Friday, August 30, 2013
puckering her ruffled lips into an O,
beginning with small, swallowing sounds
like Coltrane musing, then rising to power
and resonance, gulping air to continue—
her passion and sense of flawless form—
singing with me, but mostly for the art of dogs.
We joined in many fine songs—"Stardust,"
"Naima," "The Trout," "Jeg elsker Dig," "Perdido."
She was a great master and died young,
leaving me with unrelieved grief,
her talents known only to a few.
Now I have a small dog who does not sing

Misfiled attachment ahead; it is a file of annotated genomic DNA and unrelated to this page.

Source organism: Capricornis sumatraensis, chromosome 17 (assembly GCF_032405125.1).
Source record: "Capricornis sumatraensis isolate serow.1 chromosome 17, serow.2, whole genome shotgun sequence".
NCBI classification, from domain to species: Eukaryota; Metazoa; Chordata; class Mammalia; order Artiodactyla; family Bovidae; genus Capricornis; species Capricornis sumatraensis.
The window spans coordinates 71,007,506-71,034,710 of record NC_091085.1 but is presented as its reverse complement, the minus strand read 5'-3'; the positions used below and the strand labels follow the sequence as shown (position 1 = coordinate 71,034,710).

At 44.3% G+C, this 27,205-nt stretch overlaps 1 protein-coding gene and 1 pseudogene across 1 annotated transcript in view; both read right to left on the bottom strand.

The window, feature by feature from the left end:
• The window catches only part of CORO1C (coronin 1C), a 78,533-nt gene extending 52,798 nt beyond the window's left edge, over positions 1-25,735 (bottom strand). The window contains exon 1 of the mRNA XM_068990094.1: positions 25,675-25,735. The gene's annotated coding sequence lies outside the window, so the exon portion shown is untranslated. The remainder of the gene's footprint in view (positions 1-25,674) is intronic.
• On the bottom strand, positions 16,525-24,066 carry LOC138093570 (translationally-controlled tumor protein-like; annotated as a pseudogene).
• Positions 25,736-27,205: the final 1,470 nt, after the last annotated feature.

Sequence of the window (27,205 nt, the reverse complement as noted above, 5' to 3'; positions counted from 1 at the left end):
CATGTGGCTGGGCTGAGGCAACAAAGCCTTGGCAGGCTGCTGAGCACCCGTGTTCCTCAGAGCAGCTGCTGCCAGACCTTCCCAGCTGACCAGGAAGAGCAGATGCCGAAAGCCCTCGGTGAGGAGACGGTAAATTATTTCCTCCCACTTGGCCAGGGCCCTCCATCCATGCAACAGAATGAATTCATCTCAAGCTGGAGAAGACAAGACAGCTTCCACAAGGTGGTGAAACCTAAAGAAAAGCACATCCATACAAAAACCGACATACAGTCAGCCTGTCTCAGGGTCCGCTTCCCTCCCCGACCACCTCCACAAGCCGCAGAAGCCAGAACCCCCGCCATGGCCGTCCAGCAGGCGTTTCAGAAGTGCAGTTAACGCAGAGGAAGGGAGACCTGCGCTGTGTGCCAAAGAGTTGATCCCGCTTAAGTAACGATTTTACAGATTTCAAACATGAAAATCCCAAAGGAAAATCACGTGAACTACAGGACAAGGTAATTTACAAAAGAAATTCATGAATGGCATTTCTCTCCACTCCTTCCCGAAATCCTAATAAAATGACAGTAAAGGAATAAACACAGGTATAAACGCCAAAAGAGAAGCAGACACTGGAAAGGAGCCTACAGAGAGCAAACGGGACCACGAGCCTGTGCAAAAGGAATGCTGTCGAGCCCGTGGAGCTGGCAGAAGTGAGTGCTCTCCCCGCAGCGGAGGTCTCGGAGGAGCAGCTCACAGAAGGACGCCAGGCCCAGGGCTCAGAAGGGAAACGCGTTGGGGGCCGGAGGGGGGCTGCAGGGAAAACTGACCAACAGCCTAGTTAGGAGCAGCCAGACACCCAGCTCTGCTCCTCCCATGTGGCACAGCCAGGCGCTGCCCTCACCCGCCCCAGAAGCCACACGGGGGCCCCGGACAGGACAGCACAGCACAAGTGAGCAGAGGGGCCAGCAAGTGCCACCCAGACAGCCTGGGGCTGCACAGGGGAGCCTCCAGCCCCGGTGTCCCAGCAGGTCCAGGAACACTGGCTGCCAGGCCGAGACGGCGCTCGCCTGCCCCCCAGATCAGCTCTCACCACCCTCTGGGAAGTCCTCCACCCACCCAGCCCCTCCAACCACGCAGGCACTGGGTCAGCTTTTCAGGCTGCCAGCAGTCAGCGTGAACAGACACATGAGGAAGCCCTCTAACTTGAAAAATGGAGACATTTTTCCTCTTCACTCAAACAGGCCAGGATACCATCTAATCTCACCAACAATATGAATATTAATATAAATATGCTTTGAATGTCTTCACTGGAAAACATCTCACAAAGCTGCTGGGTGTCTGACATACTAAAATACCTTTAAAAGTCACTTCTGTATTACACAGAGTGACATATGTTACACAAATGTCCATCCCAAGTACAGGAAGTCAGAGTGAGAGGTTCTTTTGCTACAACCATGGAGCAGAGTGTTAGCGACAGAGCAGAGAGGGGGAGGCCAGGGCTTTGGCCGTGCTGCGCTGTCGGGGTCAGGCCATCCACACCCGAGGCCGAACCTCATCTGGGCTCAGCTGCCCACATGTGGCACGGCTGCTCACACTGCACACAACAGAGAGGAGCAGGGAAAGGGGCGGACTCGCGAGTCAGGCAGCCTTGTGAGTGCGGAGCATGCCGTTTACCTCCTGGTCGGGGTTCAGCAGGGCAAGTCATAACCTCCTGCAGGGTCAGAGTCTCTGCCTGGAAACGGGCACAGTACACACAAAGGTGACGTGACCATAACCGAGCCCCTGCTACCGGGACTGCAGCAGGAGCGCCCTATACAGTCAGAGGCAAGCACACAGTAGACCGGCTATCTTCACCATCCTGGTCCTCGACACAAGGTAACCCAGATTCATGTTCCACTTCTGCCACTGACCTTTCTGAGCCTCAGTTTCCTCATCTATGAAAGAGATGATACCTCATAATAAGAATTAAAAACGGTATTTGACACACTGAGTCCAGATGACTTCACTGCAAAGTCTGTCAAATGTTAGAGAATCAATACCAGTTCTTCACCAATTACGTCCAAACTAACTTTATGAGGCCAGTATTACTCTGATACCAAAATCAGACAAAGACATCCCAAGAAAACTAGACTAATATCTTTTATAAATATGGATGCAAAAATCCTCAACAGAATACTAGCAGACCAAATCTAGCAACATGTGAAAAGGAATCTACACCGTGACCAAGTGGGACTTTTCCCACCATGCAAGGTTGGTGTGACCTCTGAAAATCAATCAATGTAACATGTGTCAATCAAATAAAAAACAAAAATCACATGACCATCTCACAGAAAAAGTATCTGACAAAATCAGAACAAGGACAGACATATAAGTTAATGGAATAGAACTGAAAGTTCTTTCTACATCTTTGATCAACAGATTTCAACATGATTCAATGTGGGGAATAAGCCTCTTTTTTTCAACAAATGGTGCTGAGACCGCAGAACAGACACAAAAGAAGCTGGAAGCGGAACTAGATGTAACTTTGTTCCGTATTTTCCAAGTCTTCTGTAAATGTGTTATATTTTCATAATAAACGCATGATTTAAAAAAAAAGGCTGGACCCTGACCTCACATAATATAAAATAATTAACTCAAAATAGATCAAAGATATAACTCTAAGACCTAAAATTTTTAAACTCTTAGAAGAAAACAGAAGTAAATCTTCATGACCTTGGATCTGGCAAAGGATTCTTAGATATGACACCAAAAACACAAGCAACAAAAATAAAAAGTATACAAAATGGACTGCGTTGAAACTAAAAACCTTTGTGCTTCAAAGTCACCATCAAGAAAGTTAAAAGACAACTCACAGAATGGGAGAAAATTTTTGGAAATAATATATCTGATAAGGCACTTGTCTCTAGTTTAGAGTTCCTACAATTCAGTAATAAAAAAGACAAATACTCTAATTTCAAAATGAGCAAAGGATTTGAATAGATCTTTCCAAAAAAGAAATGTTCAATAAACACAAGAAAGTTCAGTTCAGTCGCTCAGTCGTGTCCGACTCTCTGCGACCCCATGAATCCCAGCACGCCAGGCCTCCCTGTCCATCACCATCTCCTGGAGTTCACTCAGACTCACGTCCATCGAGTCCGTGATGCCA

but listens with discernment, requiring
skill and spirit in my falsetto voice.
When I sing her name and words of love,
Andante, con brio, vivace, adagio,
at times she is so moved she turns
to place her paw across her snout,
closing her eyes, sighing like a girl
I held and danced with years ago.
But I am a pretender to dog music.
Indeed, true strains rise only from
the rich, red chambers of a canine heart;
these melodies best when the moon is up,
listeners and singers together and apart,
beyond friendship and anger,
far from any human imposter—
songs of bones, turds, conquests,
hunts and scents, ballads of
long nights lifting to starlight.